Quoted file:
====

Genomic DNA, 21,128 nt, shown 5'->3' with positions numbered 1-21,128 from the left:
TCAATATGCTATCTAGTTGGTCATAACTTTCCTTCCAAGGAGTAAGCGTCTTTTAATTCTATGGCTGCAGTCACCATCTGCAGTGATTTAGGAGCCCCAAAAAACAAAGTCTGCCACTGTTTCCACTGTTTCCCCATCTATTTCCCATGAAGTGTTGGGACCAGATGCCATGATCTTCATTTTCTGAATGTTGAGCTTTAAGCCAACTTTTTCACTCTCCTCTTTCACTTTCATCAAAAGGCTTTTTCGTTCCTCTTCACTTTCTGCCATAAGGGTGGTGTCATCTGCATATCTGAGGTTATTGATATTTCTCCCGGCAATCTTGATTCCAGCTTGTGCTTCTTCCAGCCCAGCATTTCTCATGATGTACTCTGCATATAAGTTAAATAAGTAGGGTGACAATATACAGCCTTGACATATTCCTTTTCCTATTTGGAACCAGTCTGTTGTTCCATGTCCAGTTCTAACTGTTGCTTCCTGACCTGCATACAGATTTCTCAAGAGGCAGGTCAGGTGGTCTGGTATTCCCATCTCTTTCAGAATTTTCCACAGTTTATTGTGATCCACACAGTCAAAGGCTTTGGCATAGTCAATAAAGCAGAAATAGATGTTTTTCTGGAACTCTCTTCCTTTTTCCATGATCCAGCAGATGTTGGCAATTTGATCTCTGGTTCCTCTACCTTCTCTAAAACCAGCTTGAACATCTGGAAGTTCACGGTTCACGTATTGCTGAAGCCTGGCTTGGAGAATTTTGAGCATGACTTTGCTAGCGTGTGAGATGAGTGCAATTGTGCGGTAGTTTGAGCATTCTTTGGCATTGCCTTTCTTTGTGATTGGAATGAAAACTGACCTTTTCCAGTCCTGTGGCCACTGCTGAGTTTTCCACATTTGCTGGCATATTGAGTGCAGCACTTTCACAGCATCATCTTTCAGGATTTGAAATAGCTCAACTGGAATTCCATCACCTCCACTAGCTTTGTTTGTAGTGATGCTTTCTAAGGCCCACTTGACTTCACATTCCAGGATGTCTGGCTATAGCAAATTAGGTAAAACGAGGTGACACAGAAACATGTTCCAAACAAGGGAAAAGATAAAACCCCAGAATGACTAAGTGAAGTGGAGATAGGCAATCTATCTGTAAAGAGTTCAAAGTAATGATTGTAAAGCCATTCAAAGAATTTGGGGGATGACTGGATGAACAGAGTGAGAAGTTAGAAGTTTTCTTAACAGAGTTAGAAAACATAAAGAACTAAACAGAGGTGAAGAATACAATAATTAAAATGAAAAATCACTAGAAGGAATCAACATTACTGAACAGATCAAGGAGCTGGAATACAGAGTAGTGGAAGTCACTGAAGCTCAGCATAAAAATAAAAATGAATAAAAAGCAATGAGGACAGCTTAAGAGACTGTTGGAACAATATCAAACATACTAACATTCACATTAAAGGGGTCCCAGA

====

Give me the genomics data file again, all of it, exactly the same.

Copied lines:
Genomic DNA, 21,128 nt, shown 5'->3' with positions numbered 1-21,128 from the left:
TCAATATGCTATCTAGTTGGTCATAACTTTCCTTCCAAGGAGTAAGCGTCTTTTAATTCTATGGCTGCAGTCACCATCTGCAGTGATTTAGGAGCCCCAAAAAACAAAGTCTGCCACTGTTTCCACTGTTTCCCCATCTATTTCCCATGAAGTGTTGGGACCAGATGCCATGATCTTCATTTTCTGAATGTTGAGCTTTAAGCCAACTTTTTCACTCTCCTCTTTCACTTTCATCAAAAGGCTTTTTCGTTCCTCTTCACTTTCTGCCATAAGGGTGGTGTCATCTGCATATCTGAGGTTATTGATATTTCTCCCGGCAATCTTGATTCCAGCTTGTGCTTCTTCCAGCCCAGCATTTCTCATGATGTACTCTGCATATAAGTTAAATAAGTAGGGTGACAATATACAGCCTTGACATATTCCTTTTCCTATTTGGAACCAGTCTGTTGTTCCATGTCCAGTTCTAACTGTTGCTTCCTGACCTGCATACAGATTTCTCAAGAGGCAGGTCAGGTGGTCTGGTATTCCCATCTCTTTCAGAATTTTCCACAGTTTATTGTGATCCACACAGTCAAAGGCTTTGGCATAGTCAATAAAGCAGAAATAGATGTTTTTCTGGAACTCTCTTCCTTTTTCCATGATCCAGCAGATGTTGGCAATTTGATCTCTGGTTCCTCTACCTTCTCTAAAACCAGCTTGAACATCTGGAAGTTCACGGTTCACGTATTGCTGAAGCCTGGCTTGGAGAATTTTGAGCATGACTTTGCTAGCGTGTGAGATGAGTGCAATTGTGCGGTAGTTTGAGCATTCTTTGGCATTGCCTTTCTTTGTGATTGGAATGAAAACTGACCTTTTCCAGTCCTGTGGCCACTGCTGAGTTTTCCACATTTGCTGGCATATTGAGTGCAGCACTTTCACAGCATCATCTTTCAGGATTTGAAATAGCTCAACTGGAATTCCATCACCTCCACTAGCTTTGTTTGTAGTGATGCTTTCTAAGGCCCACTTGACTTCACATTCCAGGATGTCTGGCTATAGCAAATTAGGTAAAACGAGGTGACACAGAAACATGTTCCAAACAAGGGAAAAGATAAAACCCCAGAATGACTAAGTGAAGTGGAGATAGGCAATCTATCTGTAAAGAGTTCAAAGTAATGATTGTAAAGCCATTCAAAGAATTTGGGGGATGACTGGATGAACAGAGTGAGAAGTTAGAAGTTTTCTTAACAGAGTTAGAAAACATAAAGAACTAAACAGAGGTGAAGAATACAATAATTAAAATGAAAAATCACTAGAAGGAATCAACATTACTGAACAGATCAAGGAGCTGGAATACAGAGTAGTGGAAGTCACTGAAGCTCAGCATAAAAATAAAAATGAATAAAAAGCAATGAGGACAGCTTAAGAGACTGTTGGAACAATATCAAACATACTAACATTCACATTAAAGGGGTCCCAGA